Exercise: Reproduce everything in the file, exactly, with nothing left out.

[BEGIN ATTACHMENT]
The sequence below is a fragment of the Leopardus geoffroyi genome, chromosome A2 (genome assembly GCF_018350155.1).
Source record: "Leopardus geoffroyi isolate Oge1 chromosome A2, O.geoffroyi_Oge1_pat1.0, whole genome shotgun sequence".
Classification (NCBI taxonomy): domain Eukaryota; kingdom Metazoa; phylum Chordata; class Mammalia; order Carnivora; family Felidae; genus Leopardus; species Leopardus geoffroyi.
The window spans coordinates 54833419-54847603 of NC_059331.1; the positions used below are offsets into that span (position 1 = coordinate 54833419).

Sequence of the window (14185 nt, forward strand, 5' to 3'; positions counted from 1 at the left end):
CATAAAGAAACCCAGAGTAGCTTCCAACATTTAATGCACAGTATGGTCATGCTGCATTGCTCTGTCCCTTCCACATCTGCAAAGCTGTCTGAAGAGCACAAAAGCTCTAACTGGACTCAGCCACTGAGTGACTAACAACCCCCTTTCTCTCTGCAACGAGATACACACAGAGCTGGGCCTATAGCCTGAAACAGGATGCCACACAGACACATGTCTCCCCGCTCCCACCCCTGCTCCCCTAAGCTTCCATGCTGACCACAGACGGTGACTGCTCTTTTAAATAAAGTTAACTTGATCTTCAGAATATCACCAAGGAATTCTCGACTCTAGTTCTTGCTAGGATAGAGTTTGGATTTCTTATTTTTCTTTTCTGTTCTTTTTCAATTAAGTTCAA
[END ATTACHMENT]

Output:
The sequence below is a fragment of the Leopardus geoffroyi genome, chromosome A2 (genome assembly GCF_018350155.1).
Source record: "Leopardus geoffroyi isolate Oge1 chromosome A2, O.geoffroyi_Oge1_pat1.0, whole genome shotgun sequence".
Classification (NCBI taxonomy): domain Eukaryota; kingdom Metazoa; phylum Chordata; class Mammalia; order Carnivora; family Felidae; genus Leopardus; species Leopardus geoffroyi.
The window spans coordinates 54833419-54847603 of NC_059331.1; the positions used below are offsets into that span (position 1 = coordinate 54833419).

Sequence of the window (14185 nt, forward strand, 5' to 3'; positions counted from 1 at the left end):
CATAAAGAAACCCAGAGTAGCTTCCAACATTTAATGCACAGTATGGTCATGCTGCATTGCTCTGTCCCTTCCACATCTGCAAAGCTGTCTGAAGAGCACAAAAGCTCTAACTGGACTCAGCCACTGAGTGACTAACAACCCCCTTTCTCTCTGCAACGAGATACACACAGAGCTGGGCCTATAGCCTGAAACAGGATGCCACACAGACACATGTCTCCCCGCTCCCACCCCTGCTCCCCTAAGCTTCCATGCTGACCACAGACGGTGACTGCTCTTTTAAATAAAGTTAACTTGATCTTCAGAATATCACCAAGGAATTCTCGACTCTAGTTCTTGCTAGGATAGAGTTTGGATTTCTTATTTTTCTTTTCTGTTCTTTTTCAATTAAGTTCAA